Risk factors include trauma, systemic disorders (eg, diabetes, hypothyroidism and renal disease)7–9 and potentially alcohol consumption, smoking and high or low body mass index (BMI).9–12 A male preponderance has been reported.5 ,6 ,10 Substantial evidence exists that CTS is related to occupational biomechanical exposures,13 while epidemiological studies are rare regarding occupational risk factors for ulnar neuropathy. In cross-sectional or longitudinal studies of selected occupational groups, clinical case criteria for ulnar neuropathy have been applied, but because of small study sizes, too few cases have been observed to explore relations to occupational risk factors.14–19 A three-year follow-up study used clinical case criteria and identified 15 new cases in a cohort (n=598) with repetitive work.20 Owing to limited exposure contrast, effects of repetitive movements could not be evaluated, but self-reported holding a tool in position was identified as a risk factor.20 Two case–referent studies comprised a total of 10021 or 10111 persons referred for ENG on suspicion of ulnar neuropathy, who were divided into case and referent groups based on ENG findings. These studies found no associations between ulnar neuropathy and self-reported routine flexion of the elbow,11 ,21 gripping of objects11 ,21 and elbow pressure.21 Both studies probably underestimated any effects because all participants had symptoms that could be work-related. A third case–referent study compared patients (n=96) who had surgery at the elbow for ulnar neuropathy confirmed by ENG with patients (n=142) who had surgery for cervical or lumbar herniated disc.22 Exposure assessment was based on a ranking of nine job groups with respect to the physical exposure level. Ulnar neuropathy was associated with average physical exposure level for the entire working life and with recent heavy manual labour. Associations with occupational risk factors have also been described in case reports, including the report that initiated the present study.23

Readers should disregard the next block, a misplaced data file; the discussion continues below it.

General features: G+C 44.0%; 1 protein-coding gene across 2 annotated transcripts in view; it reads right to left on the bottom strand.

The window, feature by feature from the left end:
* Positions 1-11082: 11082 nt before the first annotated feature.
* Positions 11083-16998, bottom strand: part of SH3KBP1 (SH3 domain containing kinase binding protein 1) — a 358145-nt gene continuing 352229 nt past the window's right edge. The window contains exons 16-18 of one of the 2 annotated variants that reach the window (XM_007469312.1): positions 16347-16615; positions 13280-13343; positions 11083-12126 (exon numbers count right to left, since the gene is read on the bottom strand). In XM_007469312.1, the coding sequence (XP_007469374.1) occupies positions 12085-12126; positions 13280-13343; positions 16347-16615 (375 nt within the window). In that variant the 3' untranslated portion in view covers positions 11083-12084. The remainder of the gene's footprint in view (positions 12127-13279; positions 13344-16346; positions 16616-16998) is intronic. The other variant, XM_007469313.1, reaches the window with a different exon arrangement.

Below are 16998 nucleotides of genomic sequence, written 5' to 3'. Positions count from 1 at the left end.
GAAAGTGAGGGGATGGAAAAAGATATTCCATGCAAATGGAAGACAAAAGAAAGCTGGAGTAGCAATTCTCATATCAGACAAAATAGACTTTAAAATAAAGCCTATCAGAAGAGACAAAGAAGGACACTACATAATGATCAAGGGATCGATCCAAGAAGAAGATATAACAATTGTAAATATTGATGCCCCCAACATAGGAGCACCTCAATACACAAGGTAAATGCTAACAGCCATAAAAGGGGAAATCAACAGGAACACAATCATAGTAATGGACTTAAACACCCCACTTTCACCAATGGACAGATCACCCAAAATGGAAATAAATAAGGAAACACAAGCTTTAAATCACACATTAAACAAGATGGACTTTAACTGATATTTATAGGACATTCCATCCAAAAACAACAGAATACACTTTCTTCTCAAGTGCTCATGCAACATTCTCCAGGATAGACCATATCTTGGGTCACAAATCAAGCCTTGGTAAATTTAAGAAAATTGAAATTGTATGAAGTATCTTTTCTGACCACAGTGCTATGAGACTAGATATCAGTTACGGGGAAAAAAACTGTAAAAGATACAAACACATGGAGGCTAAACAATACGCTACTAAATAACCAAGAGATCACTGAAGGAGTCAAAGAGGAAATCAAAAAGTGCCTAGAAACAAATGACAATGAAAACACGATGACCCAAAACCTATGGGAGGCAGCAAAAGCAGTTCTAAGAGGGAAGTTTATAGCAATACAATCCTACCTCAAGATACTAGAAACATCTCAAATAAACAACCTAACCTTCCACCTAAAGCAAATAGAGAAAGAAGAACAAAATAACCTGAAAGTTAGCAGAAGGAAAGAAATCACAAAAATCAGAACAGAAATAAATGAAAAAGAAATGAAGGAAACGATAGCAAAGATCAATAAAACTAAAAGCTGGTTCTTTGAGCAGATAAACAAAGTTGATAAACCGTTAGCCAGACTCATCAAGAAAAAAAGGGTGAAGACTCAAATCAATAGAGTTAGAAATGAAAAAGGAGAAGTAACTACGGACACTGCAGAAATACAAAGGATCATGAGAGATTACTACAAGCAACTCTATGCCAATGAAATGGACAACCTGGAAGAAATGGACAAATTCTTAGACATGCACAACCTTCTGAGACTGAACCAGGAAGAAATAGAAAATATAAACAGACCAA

Potential pathogenetic mechanisms have been described that link biomechanical exposures with ulnar nerve pathology, that is, direct compression,24 increased tension due to stretching,25 pressure due to forceful contraction of the flexor carpi ulnaris muscle especially when the elbow is flexed,26 friction during repetitive excursions27 and exposure to vibration.28 Conceivably, a different set of risk factors and/or other mechanisms may explain ulnar neuropathy-like symptoms with normal ENG, for example, tingling and numbness may be related to tender points in the infraspinatus and other muscles.29

Our overall hypothesis was that ulnar neuropathy confirmed by ENG is a distinct disorder (nerve damage) that differs from ulnar neuropathy-like symptoms with normal ENG (no nerve damage) with respect to profiles of risk factors and pathogenetic mechanisms. In this study, we aimed to evaluate the following hypotheses:

  1. Ulnar neuropathy confirmed by ENG is associated with occupational biomechanical exposures (forceful work, non-neutral postures, repetitive movements and hand–arm vibrations (HAVs)), and the relations conform to exposure–response patterns.

  2. The profile of exposure–response patterns for ulnar neuropathy confirmed by ENG differs from that observed for ulnar neuropathy-like symptoms with normal ENG; that is, occupational biomechanical exposures have specific effects on the ulnar nerve.

Results on individual risk factors will be reported in a separate paper.

Methods